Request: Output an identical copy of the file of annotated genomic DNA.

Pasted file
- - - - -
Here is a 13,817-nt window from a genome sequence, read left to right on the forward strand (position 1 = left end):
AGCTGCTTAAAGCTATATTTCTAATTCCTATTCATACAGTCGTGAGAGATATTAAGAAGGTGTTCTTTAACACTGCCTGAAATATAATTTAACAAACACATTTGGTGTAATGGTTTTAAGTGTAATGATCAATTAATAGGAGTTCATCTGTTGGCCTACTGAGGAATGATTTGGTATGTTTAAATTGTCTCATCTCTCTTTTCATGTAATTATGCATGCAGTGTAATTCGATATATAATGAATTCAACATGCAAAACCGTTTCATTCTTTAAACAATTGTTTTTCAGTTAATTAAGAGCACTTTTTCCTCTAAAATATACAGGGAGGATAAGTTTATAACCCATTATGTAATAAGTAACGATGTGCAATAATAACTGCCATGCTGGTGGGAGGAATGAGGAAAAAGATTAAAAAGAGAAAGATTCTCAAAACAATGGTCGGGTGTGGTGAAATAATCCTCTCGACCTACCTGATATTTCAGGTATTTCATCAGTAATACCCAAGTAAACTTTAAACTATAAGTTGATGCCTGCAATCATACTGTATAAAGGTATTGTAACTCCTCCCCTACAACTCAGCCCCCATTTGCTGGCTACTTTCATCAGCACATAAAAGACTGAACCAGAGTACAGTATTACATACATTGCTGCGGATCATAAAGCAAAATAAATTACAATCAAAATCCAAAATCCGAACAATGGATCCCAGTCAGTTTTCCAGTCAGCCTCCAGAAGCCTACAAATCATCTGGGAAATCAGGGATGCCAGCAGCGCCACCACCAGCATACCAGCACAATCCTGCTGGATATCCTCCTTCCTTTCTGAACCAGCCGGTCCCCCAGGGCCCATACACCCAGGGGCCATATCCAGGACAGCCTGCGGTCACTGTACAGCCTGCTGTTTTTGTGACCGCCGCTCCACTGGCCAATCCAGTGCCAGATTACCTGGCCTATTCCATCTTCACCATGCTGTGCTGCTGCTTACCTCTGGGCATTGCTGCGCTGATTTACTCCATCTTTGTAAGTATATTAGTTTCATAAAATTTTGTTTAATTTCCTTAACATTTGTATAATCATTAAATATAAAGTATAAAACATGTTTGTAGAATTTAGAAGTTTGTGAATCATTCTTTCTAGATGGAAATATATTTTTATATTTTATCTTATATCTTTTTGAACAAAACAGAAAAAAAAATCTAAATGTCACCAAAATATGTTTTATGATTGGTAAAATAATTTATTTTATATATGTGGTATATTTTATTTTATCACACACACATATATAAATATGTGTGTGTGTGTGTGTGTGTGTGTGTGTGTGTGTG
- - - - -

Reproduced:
Here is a 13,817-nt window from a genome sequence, read left to right on the forward strand (position 1 = left end):
AGCTGCTTAAAGCTATATTTCTAATTCCTATTCATACAGTCGTGAGAGATATTAAGAAGGTGTTCTTTAACACTGCCTGAAATATAATTTAACAAACACATTTGGTGTAATGGTTTTAAGTGTAATGATCAATTAATAGGAGTTCATCTGTTGGCCTACTGAGGAATGATTTGGTATGTTTAAATTGTCTCATCTCTCTTTTCATGTAATTATGCATGCAGTGTAATTCGATATATAATGAATTCAACATGCAAAACCGTTTCATTCTTTAAACAATTGTTTTTCAGTTAATTAAGAGCACTTTTTCCTCTAAAATATACAGGGAGGATAAGTTTATAACCCATTATGTAATAAGTAACGATGTGCAATAATAACTGCCATGCTGGTGGGAGGAATGAGGAAAAAGATTAAAAAGAGAAAGATTCTCAAAACAATGGTCGGGTGTGGTGAAATAATCCTCTCGACCTACCTGATATTTCAGGTATTTCATCAGTAATACCCAAGTAAACTTTAAACTATAAGTTGATGCCTGCAATCATACTGTATAAAGGTATTGTAACTCCTCCCCTACAACTCAGCCCCCATTTGCTGGCTACTTTCATCAGCACATAAAAGACTGAACCAGAGTACAGTATTACATACATTGCTGCGGATCATAAAGCAAAATAAATTACAATCAAAATCCAAAATCCGAACAATGGATCCCAGTCAGTTTTCCAGTCAGCCTCCAGAAGCCTACAAATCATCTGGGAAATCAGGGATGCCAGCAGCGCCACCACCAGCATACCAGCACAATCCTGCTGGATATCCTCCTTCCTTTCTGAACCAGCCGGTCCCCCAGGGCCCATACACCCAGGGGCCATATCCAGGACAGCCTGCGGTCACTGTACAGCCTGCTGTTTTTGTGACCGCCGCTCCACTGGCCAATCCAGTGCCAGATTACCTGGCCTATTCCATCTTCACCATGCTGTGCTGCTGCTTACCTCTGGGCATTGCTGCGCTGATTTACTCCATCTTTGTAAGTATATTAGTTTCATAAAATTTTGTTTAATTTCCTTAACATTTGTATAATCATTAAATATAAAGTATAAAACATGTTTGTAGAATTTAGAAGTTTGTGAATCATTCTTTCTAGATGGAAATATATTTTTATATTTTATCTTATATCTTTTTGAACAAAACAGAAAAAAAAATCTAAATGTCACCAAAATATGTTTTATGATTGGTAAAATAATTTATTTTATATATGTGGTATATTTTATTTTATCACACACACATATATAAATATGTGTGTGTGTGTGTGTGTGTGTGTGTGTGTGTGTG